With endogenous malignancies, a greater focus has been on tissue pathology of the malignancy and more recently, on genetic factors implicated in cancer causation. There has been a paucity of research focusing on the chemical initiators of the malignancy’s origin.
Steroid hormones are an important class of endogenously-produced compounds, which are implicated in cancer causation. They have been used in preventing contraception, in ameliorating the effects of menopause, in addressing low testosterone levels in blood, and in cancer treatment. Though widely used, their labile metabolites remain to be isolated, fully characterized chemically, and sought in biological tissues. At the same time, the chemical initiators of breast, ovarian and prostate cancers remain unknown, as does whether there is a chemical connection between these various malignancies.
This is a major limitation in understanding such cancers and their treatment. Could these cancers be caused by labile metabolites of the steroid hormones? And is their formation and biological persistence dependent upon the individual’s own unique metabolism?
The formation of reactive metabolites is well documented for a number of drugs which then form less reactive and more readily excreted products after further metabolism and conjugation. In other cases, these reactive metabolites will covalently bind proteins leading to hypersensitivity reactions (phenytoin and carbamazepine) or cause liver damage (acetaminophen and valproic acid).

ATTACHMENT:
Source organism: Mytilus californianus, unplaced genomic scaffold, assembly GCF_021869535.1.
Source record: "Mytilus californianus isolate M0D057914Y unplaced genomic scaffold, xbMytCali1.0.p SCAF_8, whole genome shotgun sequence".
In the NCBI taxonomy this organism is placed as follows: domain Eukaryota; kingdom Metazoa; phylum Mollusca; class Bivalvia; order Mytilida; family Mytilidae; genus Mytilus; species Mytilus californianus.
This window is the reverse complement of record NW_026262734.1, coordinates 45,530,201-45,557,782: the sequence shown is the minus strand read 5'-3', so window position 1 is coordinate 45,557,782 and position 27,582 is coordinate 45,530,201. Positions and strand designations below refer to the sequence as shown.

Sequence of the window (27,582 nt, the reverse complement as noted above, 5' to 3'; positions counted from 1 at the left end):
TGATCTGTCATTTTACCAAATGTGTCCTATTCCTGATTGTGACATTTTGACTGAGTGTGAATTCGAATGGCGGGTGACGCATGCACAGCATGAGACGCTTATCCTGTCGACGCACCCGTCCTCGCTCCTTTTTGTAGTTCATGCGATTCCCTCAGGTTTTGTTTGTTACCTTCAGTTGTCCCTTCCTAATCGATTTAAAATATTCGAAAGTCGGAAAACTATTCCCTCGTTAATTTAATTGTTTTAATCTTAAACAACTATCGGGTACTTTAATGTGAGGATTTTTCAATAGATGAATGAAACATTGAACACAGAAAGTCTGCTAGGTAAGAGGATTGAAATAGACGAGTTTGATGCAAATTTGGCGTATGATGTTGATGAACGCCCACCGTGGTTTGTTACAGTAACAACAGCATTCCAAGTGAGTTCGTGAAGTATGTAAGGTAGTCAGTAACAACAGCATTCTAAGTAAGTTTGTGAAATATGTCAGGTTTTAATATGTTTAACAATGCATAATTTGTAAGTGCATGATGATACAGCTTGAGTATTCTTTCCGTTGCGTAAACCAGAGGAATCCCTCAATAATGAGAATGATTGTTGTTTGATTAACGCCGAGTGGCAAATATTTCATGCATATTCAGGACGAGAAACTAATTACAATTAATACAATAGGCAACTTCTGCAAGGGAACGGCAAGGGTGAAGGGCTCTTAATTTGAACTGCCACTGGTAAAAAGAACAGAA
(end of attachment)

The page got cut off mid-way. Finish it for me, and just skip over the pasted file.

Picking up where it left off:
Steroids are unusual since they are transported into the nucleus of the cell following binding to their receptors and eventually, the steroid-receptor complex interacts with proteins associated with DNA. Reactive metabolites of steroids (possibly epoxides) may bind to their receptors and be carried to the DNA where covalent reaction could result in cancer cell formation.
Only recently, has the comprehensive chemical study of metabolic products been undertaken, a process known as metabolomics . Such research has been spurred by the availability of superior analytical methods and improved synthetic procedures allowing for the isolation and characterization of labile intermediates. Recent focus has been on the various receptors of steroid hormones and the observation that these compounds induce cell proliferation, thus promoting cancer development. Estrogens, androgens and progesterone appear to play a major role in several malignancies such as breast, prostate, ovarian and endometrial carcinomas. For example, removing ovaries in women, a major source of estrogens, reduces significantly the incidence of breast cancer .